Auden

Unfortunately Hugh didn’t finish the sentence about Auden but, knowing his love of books that took him to faraway places, he could have been thinking of the 1939 Journey to a War, jointly written with Isherwood. The two spent time in pre-war Berlin which was then a draw for artists of all kinds.

King Edward VII

E F Benson was one of six children of Edward White Benson who became Archbishop of Canterbury from 1883 to 1896. The Archbishop is chiefly remembered for devising the Service of Nine Lessons and Carols. At the time, he was Bishop of Truro where the first such service was held on Christmas Eve, 1880. Another of his sons, Arthur Christopher, wrote the words to Land of Hope and Glory.

Edward Frederic was most famous for the Mapp and Lucia novels. If Hugh thought Barrie quaint and interesting, he would certainly have enjoyed Dodo. This was the first of a trilogy about wealthy families whose demise was brought about by war.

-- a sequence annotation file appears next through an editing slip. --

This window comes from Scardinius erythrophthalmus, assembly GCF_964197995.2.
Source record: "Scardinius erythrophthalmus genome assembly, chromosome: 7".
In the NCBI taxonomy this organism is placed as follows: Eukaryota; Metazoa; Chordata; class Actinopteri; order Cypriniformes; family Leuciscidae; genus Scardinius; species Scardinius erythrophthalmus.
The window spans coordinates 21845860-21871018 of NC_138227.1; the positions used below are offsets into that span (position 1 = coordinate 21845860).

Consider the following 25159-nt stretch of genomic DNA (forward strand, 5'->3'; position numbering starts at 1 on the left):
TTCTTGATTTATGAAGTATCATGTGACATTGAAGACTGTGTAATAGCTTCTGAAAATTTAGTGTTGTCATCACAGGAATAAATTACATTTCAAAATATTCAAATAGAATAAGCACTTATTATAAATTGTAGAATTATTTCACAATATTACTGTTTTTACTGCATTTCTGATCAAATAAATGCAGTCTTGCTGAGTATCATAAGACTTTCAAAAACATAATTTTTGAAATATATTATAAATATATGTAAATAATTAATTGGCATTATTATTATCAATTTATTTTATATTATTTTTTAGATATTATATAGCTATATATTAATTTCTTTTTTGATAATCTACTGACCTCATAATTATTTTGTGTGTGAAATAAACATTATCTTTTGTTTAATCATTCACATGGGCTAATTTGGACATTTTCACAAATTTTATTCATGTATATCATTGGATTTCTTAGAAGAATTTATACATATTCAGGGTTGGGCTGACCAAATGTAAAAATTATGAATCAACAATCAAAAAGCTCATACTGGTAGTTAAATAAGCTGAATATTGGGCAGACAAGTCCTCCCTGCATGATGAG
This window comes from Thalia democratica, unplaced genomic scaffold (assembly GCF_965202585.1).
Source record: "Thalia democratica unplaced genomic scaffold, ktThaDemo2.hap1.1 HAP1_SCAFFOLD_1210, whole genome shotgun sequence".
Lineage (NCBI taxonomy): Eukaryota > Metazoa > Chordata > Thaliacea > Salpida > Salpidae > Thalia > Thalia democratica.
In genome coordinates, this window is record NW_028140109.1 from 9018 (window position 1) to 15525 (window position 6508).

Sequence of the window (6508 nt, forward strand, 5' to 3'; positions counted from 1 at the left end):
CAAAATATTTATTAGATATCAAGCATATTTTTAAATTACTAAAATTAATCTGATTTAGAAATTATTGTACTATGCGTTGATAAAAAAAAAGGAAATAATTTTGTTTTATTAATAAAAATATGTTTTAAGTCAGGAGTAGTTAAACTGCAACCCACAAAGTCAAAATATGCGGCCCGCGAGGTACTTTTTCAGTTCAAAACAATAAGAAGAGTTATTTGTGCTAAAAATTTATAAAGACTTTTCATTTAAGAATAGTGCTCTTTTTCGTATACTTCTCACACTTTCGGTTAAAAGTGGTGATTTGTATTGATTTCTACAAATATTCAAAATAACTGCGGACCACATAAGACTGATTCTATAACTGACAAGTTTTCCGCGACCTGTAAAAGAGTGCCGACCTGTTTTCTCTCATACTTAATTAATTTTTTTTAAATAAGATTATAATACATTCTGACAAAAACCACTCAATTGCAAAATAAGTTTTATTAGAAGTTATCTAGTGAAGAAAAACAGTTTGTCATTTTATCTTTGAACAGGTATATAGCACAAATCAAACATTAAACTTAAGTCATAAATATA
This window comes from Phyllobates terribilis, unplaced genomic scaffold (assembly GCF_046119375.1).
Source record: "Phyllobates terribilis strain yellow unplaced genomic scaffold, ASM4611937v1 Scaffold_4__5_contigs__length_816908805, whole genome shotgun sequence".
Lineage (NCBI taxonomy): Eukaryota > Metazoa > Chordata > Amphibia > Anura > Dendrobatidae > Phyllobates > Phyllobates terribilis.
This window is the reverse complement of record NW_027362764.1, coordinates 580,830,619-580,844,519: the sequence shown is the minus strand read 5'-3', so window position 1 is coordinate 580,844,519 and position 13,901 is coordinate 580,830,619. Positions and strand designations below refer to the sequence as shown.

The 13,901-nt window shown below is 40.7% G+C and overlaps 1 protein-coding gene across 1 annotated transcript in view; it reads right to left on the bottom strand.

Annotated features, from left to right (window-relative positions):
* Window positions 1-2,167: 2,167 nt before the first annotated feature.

Benson subtitled his biography of Edward VII An Appreciation and tries hard to present the King in a positive light. Despite being educated alone until he went up to Oxford, Prince Edward developed the ability to socialise well. This often led him to meet the displeasure of his mother, Queen Victoria. She put off introducing him to the affairs of state and the duties of a monarch until four years before she died. However, through contact with his relatives around Europe, he managed to stave off any serious conflict with other countries. He died in 1910 leaving his heir to endure the Great War.